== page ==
The Press Newspaper

Toledo, Ohio & Lake Erie

The Press Newspaper

The Press Newspaper

Saving Lake Erie

        Ohio Sea Grant has completed reviews for its 2018-2020 research grants program, funding seven projects at universities across Ohio and along the Lake Erie coast. The selected projects focus on various aspects of harmful algal blooms, fisheries, pharmaceutical residues and tourism, in an effort to continue to help solve critical issues affecting the state's environment and economy.

"We had a strong set of submissions for this proposal review cycle, and these projects stood out not only from a science standpoint, but also because they address both state agency needs and national Sea Grant priorities," said Dr. Kristen Fussell, Ohio Sea Grant's assistant director for research and administration. "We believe they'll deliver important information to managers working to protect Lake Erie's ecosystem and the amenities the lake provides to residents."

Ag department has violated CAFO permit law, suit says

Some farm math: Researchers at The Ohio State University calculate a 1,400 pound dairy cow “produces” about 25 tons of manure annually.126WatershedFactsKG

Multiply that by, say, 1,000 or more cattle housed in a Concentrated Animal Feeding Operations (CAFO) facility, and you have a lot of manure. And the phosphorus in the manure leaching from farm fields to tributaries of Lake Erie was one of the major concerns expressed by the public to the International Joint Commission as it prepared the Lake Erie Ecosystem Priority report released in 2014.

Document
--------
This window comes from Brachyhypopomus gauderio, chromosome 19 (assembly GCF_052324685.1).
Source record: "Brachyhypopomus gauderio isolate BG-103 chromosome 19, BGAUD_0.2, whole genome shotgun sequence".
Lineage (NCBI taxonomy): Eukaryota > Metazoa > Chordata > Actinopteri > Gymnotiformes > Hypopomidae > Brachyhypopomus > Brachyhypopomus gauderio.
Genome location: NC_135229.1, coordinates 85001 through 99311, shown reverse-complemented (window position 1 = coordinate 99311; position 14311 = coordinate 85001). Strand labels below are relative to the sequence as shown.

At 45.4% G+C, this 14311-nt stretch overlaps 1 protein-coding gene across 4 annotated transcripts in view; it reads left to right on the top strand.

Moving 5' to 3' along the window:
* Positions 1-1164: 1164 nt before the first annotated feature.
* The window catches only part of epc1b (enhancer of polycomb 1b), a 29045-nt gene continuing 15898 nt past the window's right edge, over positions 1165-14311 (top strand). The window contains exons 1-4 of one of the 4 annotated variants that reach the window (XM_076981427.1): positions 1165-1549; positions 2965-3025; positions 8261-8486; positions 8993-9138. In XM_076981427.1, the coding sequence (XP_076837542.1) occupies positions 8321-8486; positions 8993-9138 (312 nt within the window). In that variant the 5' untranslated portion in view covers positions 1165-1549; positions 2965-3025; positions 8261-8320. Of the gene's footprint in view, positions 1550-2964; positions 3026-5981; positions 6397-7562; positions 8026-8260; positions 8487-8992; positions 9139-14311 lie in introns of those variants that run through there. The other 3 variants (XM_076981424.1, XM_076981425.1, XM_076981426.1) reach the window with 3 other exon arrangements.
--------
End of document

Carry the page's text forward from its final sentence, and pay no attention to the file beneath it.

But it’s not just the volume of manure at CAFOs that worries Larry and Vickie Askins of Bloom Township in Wood County.

A lawsuit they filed in U.S. District Court in Toledo contends the U.S. Environmental Protection Agency and Ohio’s EPA and Ohio Department of Agriculture (ODA) have violated federal law covering permits for the facilities in the state. They also contend the run-off situation in Ohio has deteriorated since the ODA has assumed authority over CAFO permits.

Toledo to start $8 million construction to remove toxins

Last August, Toledo made national news when microcystin, a toxin created by invasive algae in Lake Erie, poisoned the city’s drinking water.

The algae can be difficult to control naturally and the toxin it produces can cause liver damage if ingested. As a result of high levels of microcystin, the city issued a three-day drinking water ban covering the Toledo service area, which includes 108,501 service taps and about 500,000 residents.

Steps have already been taken to ensure it does not happen again.

Construction is set to begin at the Collins Park Water Treatment plant in February on an $8.3 million temporary fix to reduce the possibility microcystin will foul Toledo’s water again this summer.

“What we’re talking about is an added barrier for the toxin,” Andrew McClure, plant administrator, said. “It would be a temporary kind of stop that would be incorporated into the future.”




When do you plan to retire to collect social security?
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